Eli System Administration Guide
Each example uses a cache directory with an explicit name given by a
All of these examples assume that you have installed eli in directory `/opt/eli' (see Installing Eli).
The Eli packages understand LALR(1) grammars and how to use them to generate deterministic parsers. Unfortunately, some languages are very difficult to describe using such grammars.
A package named
Suppose that you have downloaded the
eli -c $HOME/GLRCACHE -R -p $HOME/bisonglrNote that absolute path names are used for both the cache directory and the package directory.
If you frequently worked on languages whose grammars required the
-> $HOME/bisonglr +d_dest=(/opt/eli/lib/Eli) :installpkgAfter making this request, the next time you build a cache the standard Eli packages will include
The text for the Eli system is kept in a CVS repository. For the purposes of this example, assume that you have checked out a copy of the distribution directory `Elidistrib'. The name of your working directory will therefore be `Elidistrib'. The directory containing the standard Eli package collection is then `Elidistrib/Eli/pkg', and the directory containing the standard Odin package collection is `Elidistrib/Odin/pkg'.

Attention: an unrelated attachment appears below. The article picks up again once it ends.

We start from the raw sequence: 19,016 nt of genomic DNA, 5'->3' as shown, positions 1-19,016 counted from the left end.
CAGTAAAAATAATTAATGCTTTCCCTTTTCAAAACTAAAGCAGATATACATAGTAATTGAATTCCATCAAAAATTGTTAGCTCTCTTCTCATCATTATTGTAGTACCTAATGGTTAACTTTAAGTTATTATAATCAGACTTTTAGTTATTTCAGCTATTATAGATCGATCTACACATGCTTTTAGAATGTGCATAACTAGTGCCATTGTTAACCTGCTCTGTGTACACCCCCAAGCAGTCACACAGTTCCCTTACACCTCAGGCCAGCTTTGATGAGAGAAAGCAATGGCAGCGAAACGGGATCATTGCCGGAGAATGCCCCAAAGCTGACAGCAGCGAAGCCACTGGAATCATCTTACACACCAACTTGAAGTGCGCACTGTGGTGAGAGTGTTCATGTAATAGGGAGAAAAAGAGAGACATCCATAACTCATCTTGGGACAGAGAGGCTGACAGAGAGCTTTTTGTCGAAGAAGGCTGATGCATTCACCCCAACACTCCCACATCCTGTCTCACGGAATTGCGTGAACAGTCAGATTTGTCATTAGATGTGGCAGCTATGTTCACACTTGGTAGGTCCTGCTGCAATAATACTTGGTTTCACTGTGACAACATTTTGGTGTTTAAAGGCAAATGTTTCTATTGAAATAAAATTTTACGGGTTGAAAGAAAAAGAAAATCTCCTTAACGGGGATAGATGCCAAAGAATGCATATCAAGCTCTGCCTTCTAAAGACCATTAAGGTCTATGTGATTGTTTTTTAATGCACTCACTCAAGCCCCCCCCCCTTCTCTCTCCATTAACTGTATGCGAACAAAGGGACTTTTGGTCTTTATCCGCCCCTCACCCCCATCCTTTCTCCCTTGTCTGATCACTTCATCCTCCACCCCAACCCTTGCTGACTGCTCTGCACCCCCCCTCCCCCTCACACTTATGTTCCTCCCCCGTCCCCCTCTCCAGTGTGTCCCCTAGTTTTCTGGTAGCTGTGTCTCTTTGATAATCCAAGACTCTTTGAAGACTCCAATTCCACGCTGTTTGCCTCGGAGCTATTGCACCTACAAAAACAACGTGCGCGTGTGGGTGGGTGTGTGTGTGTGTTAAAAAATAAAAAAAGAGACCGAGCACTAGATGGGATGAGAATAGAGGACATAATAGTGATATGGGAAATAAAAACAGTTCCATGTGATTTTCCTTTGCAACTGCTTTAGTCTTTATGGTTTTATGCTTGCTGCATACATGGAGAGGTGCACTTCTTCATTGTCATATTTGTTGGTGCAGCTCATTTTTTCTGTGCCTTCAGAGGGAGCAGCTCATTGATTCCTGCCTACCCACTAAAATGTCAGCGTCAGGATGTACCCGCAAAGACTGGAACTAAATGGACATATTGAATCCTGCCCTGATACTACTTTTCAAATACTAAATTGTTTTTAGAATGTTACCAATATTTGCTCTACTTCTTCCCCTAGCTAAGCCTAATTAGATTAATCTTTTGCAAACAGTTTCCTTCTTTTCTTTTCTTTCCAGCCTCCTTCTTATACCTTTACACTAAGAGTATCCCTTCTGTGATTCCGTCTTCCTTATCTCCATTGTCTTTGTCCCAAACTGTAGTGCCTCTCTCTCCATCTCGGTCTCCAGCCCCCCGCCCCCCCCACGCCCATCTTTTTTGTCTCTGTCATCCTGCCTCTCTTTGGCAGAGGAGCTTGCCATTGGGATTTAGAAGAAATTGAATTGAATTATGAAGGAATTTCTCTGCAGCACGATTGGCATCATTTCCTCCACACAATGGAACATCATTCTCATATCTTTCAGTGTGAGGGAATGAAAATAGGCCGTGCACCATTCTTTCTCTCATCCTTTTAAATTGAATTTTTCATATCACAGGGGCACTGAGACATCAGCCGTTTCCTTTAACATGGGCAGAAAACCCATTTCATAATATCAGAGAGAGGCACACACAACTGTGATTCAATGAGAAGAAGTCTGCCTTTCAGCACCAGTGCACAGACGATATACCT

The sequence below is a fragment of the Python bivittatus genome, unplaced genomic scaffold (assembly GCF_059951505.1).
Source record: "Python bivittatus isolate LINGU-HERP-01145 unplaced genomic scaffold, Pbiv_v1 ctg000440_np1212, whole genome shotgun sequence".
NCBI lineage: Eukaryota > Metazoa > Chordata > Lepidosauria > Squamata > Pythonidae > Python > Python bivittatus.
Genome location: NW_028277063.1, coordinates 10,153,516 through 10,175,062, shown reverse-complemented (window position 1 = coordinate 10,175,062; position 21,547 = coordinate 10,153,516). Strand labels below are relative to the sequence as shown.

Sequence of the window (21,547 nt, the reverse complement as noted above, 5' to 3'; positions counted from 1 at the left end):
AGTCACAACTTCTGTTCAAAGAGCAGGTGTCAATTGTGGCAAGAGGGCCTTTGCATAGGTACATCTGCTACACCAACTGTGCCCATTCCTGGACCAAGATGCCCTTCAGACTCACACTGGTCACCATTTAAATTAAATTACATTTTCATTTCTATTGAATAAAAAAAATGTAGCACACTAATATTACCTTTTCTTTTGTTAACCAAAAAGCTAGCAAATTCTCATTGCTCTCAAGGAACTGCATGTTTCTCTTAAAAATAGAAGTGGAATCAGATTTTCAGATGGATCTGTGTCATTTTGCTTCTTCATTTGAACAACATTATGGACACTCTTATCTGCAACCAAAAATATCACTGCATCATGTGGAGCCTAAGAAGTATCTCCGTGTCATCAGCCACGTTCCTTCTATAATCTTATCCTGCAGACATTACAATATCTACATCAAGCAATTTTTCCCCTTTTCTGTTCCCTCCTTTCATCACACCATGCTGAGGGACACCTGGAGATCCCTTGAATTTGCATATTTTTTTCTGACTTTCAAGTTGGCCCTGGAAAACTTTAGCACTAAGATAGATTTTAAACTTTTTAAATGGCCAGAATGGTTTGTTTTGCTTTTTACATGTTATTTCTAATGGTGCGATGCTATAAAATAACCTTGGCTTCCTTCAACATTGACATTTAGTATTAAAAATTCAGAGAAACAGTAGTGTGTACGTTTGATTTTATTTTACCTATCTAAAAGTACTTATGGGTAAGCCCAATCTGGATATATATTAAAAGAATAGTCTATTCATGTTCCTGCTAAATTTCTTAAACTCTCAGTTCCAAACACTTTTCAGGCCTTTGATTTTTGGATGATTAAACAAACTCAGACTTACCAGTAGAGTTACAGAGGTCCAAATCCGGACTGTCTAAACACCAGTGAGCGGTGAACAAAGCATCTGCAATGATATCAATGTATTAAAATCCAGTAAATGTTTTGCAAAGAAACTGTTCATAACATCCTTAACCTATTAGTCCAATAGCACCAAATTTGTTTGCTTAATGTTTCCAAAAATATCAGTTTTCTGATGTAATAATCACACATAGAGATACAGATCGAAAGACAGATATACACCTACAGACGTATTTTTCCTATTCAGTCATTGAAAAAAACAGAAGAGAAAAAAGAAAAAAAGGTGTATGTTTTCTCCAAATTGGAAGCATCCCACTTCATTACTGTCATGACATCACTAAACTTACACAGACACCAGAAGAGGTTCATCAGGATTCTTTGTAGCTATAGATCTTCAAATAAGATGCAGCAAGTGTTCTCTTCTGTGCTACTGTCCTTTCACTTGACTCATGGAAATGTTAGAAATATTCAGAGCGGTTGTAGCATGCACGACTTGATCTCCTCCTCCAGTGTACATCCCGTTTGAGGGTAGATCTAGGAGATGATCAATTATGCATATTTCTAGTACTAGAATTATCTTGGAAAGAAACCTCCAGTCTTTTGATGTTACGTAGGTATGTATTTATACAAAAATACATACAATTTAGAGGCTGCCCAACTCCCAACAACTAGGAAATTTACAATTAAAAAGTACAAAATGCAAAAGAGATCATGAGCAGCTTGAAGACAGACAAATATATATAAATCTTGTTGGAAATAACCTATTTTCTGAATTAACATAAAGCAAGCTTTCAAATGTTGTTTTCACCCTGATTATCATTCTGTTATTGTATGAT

You will use your working directory to develop and test changes to the standard packages, ultimately checking in the final version. During the development process, you want to run Eli with certain package directories from your working directory substituted for the corresponding directories in `/opt/eli'.
For example, suppose that your working directory is a subdirectory of your home
directory and you need to debug the
eli -c $HOME/DBGCACHE -R -p $HOME/Elidistrib/Eli/pkg/gla
If you need to work on several packages at once, a good strategy is to create a new package collection directory and populate it with symbolic links to package directories in your working directory:
mkdir $HOME/pkg ln -s $HOME/Elidistrib/Eli/pkg/gla $HOME/pkg ln -s $HOME/Elidistrib/Eli/pkg/parser $HOME/pkg ln -s $HOME/Elidistrib/Eli/pkg/pgs $HOME/pkg ...You then put the names of the packages you want to work on into `$HOME/pkg/PKGLST' and build the debug cache with the following command:
eli -c $HOME/DBGCACHE -R -p $HOME/pkgOnce you have finished debugging, you can leave the `pkg' directory with its symbolic links in place. When you need to debug other packages, you add any new links and edit `PKGLST' to name the packages on which you want to work. Links to currently-uninteresting packages remain for future debugging sessions, but because their names are not listed in `PKGLST' they are ignored.
A package being developed requires a package directory. It is often useful to make that directory a subdirectory of the `$HOME/pkg' directory (see Maintaining distributed packages). It can then be used either singly or in combination with other packages being debugged.
All of the additional packages developed to date are kept in the